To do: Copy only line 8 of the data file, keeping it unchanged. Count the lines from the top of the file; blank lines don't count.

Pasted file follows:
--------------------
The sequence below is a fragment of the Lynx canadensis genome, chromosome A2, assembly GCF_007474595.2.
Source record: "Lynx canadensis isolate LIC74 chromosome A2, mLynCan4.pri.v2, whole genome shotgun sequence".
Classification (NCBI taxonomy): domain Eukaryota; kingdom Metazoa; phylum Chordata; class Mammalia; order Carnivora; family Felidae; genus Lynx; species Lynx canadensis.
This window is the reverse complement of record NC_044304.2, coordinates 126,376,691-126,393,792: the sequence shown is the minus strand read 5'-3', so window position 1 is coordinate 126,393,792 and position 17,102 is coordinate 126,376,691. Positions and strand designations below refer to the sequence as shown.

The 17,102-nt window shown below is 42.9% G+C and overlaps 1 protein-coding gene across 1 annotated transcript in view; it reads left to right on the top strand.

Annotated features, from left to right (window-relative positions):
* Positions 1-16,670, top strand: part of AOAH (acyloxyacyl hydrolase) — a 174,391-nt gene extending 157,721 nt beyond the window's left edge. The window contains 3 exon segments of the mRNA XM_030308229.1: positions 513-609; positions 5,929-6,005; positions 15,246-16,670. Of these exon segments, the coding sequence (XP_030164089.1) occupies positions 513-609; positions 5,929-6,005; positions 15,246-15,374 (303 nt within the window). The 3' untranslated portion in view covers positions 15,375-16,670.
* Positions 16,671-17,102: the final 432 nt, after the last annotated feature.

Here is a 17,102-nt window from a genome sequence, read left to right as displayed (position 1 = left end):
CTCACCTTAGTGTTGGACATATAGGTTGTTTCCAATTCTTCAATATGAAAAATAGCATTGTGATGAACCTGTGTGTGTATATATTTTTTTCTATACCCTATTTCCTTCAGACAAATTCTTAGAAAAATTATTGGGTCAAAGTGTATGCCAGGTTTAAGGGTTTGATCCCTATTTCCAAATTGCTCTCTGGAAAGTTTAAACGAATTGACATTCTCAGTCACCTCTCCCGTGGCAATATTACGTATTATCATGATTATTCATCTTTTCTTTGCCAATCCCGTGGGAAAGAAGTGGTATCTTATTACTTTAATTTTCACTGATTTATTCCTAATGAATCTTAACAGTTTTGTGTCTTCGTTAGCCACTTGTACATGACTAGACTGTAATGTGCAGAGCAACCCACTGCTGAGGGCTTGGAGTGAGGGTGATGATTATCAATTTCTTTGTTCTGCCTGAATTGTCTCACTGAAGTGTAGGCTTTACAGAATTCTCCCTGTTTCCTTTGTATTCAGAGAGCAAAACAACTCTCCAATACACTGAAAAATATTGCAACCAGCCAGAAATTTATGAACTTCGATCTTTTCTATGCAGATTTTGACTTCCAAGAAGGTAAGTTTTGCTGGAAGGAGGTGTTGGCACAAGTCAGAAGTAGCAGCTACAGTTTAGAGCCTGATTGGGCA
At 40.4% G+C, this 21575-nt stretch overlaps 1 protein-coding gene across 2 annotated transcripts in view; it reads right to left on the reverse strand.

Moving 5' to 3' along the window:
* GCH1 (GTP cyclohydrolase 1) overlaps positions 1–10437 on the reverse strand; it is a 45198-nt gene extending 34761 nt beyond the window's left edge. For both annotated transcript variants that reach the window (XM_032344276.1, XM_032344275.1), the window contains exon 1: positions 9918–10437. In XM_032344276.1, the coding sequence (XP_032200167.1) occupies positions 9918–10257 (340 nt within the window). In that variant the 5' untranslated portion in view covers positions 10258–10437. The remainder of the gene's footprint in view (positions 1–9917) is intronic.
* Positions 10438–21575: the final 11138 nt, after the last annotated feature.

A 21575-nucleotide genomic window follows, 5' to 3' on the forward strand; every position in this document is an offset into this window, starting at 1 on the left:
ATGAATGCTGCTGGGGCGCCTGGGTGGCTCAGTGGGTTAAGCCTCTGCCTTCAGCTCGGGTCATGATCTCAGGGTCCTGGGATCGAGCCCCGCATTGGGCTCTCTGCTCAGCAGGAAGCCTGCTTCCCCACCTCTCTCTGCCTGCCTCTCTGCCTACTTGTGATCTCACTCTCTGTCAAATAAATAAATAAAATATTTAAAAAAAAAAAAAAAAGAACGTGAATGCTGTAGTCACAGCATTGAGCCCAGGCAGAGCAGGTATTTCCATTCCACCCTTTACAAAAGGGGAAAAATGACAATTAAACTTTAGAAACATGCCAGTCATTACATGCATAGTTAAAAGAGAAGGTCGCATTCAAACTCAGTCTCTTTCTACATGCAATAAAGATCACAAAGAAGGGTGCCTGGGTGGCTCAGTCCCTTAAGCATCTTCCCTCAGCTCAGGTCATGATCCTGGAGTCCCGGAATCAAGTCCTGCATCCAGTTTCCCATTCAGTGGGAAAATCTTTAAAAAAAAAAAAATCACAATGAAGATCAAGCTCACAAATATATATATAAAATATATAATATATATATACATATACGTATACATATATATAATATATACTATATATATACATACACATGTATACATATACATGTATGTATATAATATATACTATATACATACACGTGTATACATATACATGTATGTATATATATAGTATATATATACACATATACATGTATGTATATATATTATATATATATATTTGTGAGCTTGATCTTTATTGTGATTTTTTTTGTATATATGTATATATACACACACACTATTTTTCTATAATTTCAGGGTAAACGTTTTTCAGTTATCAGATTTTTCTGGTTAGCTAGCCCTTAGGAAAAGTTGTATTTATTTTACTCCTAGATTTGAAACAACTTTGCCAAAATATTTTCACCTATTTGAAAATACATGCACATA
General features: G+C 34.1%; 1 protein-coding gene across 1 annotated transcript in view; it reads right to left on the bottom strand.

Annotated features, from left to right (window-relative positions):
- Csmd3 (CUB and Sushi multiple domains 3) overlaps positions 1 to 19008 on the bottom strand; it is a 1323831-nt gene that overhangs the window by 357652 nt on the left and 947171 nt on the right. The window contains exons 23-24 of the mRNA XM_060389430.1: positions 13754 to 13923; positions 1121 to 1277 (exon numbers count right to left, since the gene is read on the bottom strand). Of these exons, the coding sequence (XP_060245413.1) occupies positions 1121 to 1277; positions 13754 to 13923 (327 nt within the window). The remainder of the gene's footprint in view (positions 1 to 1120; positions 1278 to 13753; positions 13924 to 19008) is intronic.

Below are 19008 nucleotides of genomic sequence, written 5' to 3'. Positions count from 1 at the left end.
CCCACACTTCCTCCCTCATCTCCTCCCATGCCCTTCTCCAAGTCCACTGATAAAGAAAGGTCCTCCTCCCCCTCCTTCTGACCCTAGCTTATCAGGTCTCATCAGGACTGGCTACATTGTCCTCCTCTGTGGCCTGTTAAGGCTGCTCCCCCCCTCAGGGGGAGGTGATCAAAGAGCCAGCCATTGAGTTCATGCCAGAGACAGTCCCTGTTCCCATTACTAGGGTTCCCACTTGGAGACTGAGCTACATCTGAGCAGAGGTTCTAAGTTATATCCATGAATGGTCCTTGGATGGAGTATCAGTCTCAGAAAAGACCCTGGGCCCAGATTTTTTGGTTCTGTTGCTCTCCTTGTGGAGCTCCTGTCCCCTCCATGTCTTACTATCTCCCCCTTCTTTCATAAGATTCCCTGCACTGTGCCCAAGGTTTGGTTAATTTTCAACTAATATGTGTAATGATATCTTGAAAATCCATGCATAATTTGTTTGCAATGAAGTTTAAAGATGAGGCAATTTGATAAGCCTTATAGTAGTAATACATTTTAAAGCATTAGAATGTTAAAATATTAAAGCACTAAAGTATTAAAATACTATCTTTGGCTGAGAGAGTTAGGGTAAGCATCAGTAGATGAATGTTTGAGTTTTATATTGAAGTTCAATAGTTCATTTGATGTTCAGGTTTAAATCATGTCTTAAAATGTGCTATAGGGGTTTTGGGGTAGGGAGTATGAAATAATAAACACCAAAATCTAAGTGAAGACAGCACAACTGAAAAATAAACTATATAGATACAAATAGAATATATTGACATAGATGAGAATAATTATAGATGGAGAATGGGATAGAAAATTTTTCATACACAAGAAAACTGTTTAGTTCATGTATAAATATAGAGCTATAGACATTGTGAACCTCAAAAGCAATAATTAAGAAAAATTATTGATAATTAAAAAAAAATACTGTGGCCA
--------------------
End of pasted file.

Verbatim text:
* Positions 16,671-17,102: the final 432 nt, after the last annotated feature.